I know I will most likely be hammered for this but......
I don't entirely buy the "too big an exit pupil wastes light" theory !
I understand the concept that too big an exit pupil EP...causes light to fall on the iris and not into the pupil. Thereby wasting light
and / or stopping down the view.
Here is my counter 'theory'.
1) I believe the retina is many many times as wide as our pupils - in all directions. ( Peripheral vision )
The human eye can see OUT through the pupil at much wider angles than just seeing the light that comes straight in. So therefore light from a wider angle eyepiece is visible to the eye, and we don't just see light at only the size of the pupil area.
2) Most astronomers will agree that if you like to use a nebula filter (which darkens the view) that a bigger exit pupil eyepiece should be used. (the bigger exit pupil EP lets in more light so the filter works better than in a smaller aperture eye piece)
Doesn't this show that a larger aperture eyepiece lets in MORE light (i.e. works better with a filter)
If it lets in more light, then at the same time I am to believe it lets in less light due to exit pupil limits.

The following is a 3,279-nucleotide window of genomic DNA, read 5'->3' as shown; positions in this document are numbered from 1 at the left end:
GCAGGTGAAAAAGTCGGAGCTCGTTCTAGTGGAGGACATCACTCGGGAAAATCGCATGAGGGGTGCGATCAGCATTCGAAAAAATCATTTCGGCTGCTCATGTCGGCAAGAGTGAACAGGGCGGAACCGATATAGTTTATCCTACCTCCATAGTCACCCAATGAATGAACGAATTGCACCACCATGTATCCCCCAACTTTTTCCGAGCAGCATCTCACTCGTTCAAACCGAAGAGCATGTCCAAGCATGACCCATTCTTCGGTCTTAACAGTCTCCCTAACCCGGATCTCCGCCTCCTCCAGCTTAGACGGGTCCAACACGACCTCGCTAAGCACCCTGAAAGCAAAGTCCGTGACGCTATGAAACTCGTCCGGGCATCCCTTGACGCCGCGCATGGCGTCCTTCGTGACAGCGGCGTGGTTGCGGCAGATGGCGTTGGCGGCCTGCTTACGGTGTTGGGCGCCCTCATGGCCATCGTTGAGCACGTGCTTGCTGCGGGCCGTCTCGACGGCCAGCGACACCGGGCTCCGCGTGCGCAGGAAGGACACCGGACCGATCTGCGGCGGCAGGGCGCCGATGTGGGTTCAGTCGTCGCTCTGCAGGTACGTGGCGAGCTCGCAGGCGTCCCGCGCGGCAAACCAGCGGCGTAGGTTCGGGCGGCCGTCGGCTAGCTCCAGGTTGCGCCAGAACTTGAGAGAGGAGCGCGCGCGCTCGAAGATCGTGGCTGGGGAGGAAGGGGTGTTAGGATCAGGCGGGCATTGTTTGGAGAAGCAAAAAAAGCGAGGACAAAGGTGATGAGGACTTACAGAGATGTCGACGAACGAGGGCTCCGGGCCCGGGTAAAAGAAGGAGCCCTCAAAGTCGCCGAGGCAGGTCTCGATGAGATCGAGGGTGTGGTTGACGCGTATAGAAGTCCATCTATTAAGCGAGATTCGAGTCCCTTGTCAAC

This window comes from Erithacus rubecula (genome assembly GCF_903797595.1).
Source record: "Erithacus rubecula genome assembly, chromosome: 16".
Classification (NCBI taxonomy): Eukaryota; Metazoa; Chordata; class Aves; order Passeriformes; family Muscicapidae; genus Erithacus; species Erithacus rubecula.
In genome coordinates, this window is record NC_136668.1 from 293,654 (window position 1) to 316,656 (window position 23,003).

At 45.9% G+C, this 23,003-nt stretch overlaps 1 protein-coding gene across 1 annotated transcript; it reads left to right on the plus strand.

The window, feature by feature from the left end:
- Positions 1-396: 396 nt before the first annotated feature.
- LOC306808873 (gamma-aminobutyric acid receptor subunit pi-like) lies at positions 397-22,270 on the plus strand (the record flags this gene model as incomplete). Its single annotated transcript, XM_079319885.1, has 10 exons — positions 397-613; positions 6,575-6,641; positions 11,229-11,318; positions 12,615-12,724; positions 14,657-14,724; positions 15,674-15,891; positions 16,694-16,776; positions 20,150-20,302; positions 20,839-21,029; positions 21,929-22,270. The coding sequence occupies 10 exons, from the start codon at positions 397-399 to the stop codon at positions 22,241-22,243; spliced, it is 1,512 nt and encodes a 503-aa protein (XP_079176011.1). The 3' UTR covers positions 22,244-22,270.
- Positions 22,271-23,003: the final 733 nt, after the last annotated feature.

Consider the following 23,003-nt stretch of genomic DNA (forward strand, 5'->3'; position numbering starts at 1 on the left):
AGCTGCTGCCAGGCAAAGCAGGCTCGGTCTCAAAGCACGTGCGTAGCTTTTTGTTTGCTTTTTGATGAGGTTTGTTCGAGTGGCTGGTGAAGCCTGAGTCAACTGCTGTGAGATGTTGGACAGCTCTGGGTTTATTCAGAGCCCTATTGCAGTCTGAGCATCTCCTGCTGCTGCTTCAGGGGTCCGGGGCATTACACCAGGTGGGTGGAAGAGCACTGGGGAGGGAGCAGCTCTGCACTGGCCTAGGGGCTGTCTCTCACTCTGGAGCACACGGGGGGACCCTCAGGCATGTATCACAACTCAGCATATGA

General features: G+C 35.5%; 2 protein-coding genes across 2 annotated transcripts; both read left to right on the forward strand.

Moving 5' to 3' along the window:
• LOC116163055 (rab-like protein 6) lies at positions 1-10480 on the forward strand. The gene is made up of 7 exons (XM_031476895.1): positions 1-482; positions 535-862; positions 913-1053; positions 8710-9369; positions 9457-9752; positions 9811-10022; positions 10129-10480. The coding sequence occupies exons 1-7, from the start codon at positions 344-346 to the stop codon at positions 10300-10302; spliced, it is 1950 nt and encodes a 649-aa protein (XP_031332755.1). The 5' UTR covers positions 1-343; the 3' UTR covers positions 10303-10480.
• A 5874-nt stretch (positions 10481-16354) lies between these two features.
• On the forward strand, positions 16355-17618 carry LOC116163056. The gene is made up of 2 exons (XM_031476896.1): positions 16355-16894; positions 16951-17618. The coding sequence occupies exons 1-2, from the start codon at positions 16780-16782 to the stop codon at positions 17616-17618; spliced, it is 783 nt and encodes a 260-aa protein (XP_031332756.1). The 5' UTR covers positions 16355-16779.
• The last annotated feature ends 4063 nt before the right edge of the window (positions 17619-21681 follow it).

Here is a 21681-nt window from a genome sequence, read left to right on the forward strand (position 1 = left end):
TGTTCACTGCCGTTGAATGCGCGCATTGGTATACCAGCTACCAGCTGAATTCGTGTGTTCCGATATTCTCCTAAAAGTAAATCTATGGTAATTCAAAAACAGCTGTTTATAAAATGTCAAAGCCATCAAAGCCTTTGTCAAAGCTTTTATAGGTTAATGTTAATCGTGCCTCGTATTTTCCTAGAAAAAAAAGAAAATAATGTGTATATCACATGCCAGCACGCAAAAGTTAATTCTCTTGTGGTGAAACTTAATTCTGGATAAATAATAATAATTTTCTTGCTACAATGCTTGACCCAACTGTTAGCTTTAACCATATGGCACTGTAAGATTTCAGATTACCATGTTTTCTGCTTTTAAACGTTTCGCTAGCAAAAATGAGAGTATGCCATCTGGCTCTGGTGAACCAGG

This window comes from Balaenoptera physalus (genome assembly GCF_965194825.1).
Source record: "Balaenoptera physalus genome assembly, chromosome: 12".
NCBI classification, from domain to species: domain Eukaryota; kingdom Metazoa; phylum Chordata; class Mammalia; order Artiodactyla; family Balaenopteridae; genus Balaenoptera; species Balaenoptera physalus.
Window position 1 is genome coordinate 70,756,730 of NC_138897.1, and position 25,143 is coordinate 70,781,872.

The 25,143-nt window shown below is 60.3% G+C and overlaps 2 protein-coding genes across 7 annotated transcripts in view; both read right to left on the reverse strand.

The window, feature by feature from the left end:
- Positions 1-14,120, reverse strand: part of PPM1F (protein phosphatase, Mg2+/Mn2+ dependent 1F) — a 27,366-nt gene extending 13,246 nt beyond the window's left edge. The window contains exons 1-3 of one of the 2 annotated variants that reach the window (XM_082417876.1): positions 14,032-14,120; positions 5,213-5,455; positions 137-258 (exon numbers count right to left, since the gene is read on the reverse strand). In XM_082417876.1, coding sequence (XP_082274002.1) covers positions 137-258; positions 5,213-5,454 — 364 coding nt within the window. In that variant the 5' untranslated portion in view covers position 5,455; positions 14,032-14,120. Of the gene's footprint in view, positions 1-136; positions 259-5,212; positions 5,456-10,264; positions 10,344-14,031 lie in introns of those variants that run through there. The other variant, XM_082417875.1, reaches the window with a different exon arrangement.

How can both be true?
3) I just don't care. In order to get a huge field of view, I need a larger aperture eye piece.
Don't you want to see the full pliedes? All of the beehive? The double cluster with the star field around it?
Andomeda in its three degree glory?
I observed with a guy that REFUSES to even look into an eyepiece that does not have a proper exit pupil. He literally took three steps back, turned his back on me and said, "that EP you are using won't match anyone's exit pupil". I just got exit pupil snobbed.
Yikes, don't be an exit pupil snob please. Most objects where I want the large field of view are bright objects, so any potential "stop down" is mostly inconsequential. I am typically going to use that low magnification / big FOV eyepiece only a few times a night on some really big targets.
Just enjoy the view and please don't snob me about it. I am not sure I buy the theory anyway.
Yes I have seen the math. I believe the math does not take into account the shape and capacity of the human eye. I believe the math is an oversimplification. In my opinion, "the exit pupil limit" at a minimum makes the view the same brightness as a smaller exit pupil or matching exit pupil eyepiece, but it certainly is not dimmer?
So there you go. Please be understanding to those of us who just want a wide view now and again.
PS - if you feel like responding with the math.....do a self check for exit pupil snobbery....
Edited by Sky_LO, 13 April 2021 - 04:16 PM.